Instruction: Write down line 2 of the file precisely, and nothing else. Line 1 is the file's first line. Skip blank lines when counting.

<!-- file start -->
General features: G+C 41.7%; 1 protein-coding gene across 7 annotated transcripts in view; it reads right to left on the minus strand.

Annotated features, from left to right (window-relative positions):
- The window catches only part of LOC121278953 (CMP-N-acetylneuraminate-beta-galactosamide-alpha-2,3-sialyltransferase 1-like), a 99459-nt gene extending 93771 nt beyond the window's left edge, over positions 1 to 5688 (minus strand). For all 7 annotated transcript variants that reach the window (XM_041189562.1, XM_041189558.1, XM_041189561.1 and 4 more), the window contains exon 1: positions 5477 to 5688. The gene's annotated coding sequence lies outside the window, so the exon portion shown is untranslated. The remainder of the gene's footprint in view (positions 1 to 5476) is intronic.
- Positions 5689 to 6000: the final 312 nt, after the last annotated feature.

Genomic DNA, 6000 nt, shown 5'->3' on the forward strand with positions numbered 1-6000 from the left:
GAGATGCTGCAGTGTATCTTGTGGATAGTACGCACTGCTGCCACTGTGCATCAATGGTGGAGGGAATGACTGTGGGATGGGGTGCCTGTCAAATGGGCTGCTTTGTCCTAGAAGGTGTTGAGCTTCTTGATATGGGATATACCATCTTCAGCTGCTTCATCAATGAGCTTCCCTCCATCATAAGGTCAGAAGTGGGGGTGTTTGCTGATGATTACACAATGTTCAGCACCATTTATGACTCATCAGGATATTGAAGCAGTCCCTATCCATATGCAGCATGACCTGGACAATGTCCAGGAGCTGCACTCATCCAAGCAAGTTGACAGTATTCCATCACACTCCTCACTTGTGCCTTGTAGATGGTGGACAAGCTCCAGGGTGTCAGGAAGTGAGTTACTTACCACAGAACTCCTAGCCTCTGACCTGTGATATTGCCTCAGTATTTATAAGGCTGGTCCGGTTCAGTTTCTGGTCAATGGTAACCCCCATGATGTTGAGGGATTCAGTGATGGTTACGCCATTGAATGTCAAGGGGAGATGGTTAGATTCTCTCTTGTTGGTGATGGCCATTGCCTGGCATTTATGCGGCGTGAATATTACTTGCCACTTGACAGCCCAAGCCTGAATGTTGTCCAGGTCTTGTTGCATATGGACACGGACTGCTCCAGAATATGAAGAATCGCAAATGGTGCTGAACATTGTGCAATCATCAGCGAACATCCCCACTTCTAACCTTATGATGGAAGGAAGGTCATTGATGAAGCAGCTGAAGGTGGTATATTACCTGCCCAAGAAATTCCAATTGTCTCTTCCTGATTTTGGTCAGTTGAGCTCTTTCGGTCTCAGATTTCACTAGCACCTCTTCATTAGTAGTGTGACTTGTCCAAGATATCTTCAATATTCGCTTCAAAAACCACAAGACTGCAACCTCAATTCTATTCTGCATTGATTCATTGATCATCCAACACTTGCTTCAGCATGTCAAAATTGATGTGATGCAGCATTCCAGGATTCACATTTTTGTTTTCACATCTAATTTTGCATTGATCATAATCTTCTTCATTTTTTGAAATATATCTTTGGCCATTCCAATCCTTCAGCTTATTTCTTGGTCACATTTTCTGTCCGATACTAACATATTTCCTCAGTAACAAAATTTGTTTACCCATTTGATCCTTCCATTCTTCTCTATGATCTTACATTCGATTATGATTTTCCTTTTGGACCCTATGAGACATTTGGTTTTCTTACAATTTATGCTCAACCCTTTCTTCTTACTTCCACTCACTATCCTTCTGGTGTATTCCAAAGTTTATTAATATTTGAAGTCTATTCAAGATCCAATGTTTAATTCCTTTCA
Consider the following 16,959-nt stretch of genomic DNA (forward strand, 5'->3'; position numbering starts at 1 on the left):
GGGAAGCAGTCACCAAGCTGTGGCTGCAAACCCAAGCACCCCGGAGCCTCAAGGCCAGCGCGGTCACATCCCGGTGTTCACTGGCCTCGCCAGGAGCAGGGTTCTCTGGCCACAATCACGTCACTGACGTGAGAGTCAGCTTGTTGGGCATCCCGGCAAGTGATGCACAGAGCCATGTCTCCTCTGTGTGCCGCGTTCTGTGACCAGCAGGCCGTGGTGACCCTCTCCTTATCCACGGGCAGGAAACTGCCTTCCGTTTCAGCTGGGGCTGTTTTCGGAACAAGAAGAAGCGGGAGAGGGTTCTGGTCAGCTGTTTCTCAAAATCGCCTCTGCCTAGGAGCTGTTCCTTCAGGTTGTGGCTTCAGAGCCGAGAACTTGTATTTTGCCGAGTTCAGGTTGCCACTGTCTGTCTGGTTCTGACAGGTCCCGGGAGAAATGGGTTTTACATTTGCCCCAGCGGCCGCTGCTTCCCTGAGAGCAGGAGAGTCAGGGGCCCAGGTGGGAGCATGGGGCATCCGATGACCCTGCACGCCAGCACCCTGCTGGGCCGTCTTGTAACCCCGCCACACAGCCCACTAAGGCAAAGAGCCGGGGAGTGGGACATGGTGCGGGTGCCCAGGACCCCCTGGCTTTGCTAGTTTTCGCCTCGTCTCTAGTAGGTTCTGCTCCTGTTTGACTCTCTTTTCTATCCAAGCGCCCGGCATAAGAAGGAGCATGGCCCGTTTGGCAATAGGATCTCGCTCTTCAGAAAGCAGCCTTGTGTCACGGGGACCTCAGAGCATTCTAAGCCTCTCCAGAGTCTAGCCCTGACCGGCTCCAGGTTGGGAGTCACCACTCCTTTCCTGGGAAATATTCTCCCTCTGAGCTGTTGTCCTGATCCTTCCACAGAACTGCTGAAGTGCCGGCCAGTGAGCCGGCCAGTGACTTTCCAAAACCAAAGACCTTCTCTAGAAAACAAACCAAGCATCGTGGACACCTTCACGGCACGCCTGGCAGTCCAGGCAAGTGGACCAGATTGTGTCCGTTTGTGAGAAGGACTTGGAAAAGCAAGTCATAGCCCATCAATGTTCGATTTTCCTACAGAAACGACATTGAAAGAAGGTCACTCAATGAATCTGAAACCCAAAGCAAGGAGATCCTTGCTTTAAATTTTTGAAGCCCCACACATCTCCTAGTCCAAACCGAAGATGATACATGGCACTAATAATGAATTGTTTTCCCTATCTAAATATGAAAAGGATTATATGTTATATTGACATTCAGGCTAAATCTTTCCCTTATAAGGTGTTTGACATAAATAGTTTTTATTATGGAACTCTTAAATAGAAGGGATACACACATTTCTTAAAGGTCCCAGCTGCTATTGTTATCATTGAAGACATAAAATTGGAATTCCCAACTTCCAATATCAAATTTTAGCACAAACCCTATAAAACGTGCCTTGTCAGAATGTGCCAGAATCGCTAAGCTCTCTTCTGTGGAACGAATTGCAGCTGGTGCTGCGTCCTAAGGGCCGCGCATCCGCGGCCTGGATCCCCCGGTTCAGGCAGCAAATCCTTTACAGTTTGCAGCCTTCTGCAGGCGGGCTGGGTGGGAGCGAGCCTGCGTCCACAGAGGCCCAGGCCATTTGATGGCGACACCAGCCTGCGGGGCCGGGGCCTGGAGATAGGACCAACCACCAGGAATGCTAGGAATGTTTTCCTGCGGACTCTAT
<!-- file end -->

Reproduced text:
Annotated features, from left to right (window-relative positions):